As described already, the size of the sub-fields is usually about 100 μm square and is therefore sufficiently smaller than that of the field which is usually 1 mm square to 10 mm square. The results of an experiment conducted by the inventors have proved that the dependence of the electrostatic deflection transformation function on the electromagnetically deflected beam position in each of the sub-fields is very little, and the distance of the order of the 1/2 sub-field is practically negligible without giving rise to any problem. According to the prior art method shown in FIG. 3, the point of beam deflection by the electromagnetic deflection means 4 is fixed at the position of the center 12 of the sub-field 11', and the fiducial mark means 3" (FIG. 1) is moved to the plural positions 13 to 16 by movement of the stage structure 3' (FIG. 1). In contrast to the prior art method, the fiducial mark means 3" is fixed at the position of the center 18 of the sub-field 17 to be calibrated, in the embodiment of the present invention illustrated in FIG. 4. Then, the electromagnetic deflection means 4, which has already been calibrated in a known manner, deflects the beam spot to a position represented by the coordinates (X-x, Y-y). This causes a shift from the sub-field 17 to the sub-field 19. Since the stage structure 3' is not moved, the fiducial mark means 3" is now located at a position represented by the coordinates (x, y) when viewed from the center of the sub-field 19. The beam is then deflected by the electrostatic deflection means 5 to detect the position of the fiducial mark means 3", thereby finding the relation (the transfer function) between the electrostatic deflection data and the actual distance of the position (x, y) at that time. (The above distance is 1/2 of the length of the sides of the sub-field in the embodiment of the present invention.) Then, when the beam spot is deflected by the electromagnetic deflection means 4 to a position represented by the coordinates (X+x, Y-y), the sub-field 20 is now selected. In this case, the fiducial mark means 3" is located at a position represented by the coordinates (-x, y) when viewed from the center of the sub-field 20. The electron beam is similarly deflected by the electrostatic deflection means 5 to find the relation (the transformation function) between the electrostatic deflection data and the actual distance at that time. Thus, the electromagnetic deflection of the beam to a plurality of positions (X∓x, Y∓y) by the calibrated electromagnetic deflection means 4 can exhibit the effect equivalent to that exhibited by the movement of the stage structure 3' to a plurality of positions (±x, ±y) relative to the center 18 of the sub-field 17.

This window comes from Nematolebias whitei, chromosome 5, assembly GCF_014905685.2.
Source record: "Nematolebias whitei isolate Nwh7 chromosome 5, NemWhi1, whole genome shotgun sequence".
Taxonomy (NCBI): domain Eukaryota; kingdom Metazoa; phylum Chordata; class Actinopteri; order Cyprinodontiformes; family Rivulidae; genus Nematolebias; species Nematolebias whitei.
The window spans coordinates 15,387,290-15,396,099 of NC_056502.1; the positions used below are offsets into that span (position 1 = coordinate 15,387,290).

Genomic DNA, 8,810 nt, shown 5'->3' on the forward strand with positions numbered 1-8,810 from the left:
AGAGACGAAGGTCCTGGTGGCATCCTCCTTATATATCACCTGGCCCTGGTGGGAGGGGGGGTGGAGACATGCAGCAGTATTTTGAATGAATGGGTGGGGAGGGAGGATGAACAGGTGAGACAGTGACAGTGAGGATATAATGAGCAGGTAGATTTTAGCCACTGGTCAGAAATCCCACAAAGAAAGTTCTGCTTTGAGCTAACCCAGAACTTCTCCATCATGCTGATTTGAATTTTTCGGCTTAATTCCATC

According to the described embodiment of the present invention, therefore, the calibration of electrostatic deflection within the extent of a sub-field can be attained without moving the stage structure, and the length of time required for calibration can be greatly shortened compared with the prior art method. Specifically describing, a length of time of, for example, 0.2 sec/movement or shorter is generally required for movement of the stage structure 3', but a length of time required for deflection of the beam by the electromagnetic deflection means 4 is 100 μsec/deflection at the most even when a considerable waiting time is provided to avoid the adverse effect of the factors including the eddy current. Therefore, according to the prior art method, the movement of the stage structure in the course of calibration alone requires a length of time which amounts to (0.2 sec) × (the number of positions to which the fiducial mark means is moved) × (the number of sub-fields). This length of time is, for example, 0.2 sec×4×500=400 sec. In contrast to the prior art method, the above length of time can be shortened to 100 μsec×4×500=2×103 ×102 μsec=0.2 sec according to the embodiment of the present invention. Also, according to the embodiment of the present invention in which the stage structure is not moved but is maintained stationary, errors resulting from thermal expansion due to the heat generated with the movement of the stage structure can be eliminated to greatly improve the lithography precision of the apparatus.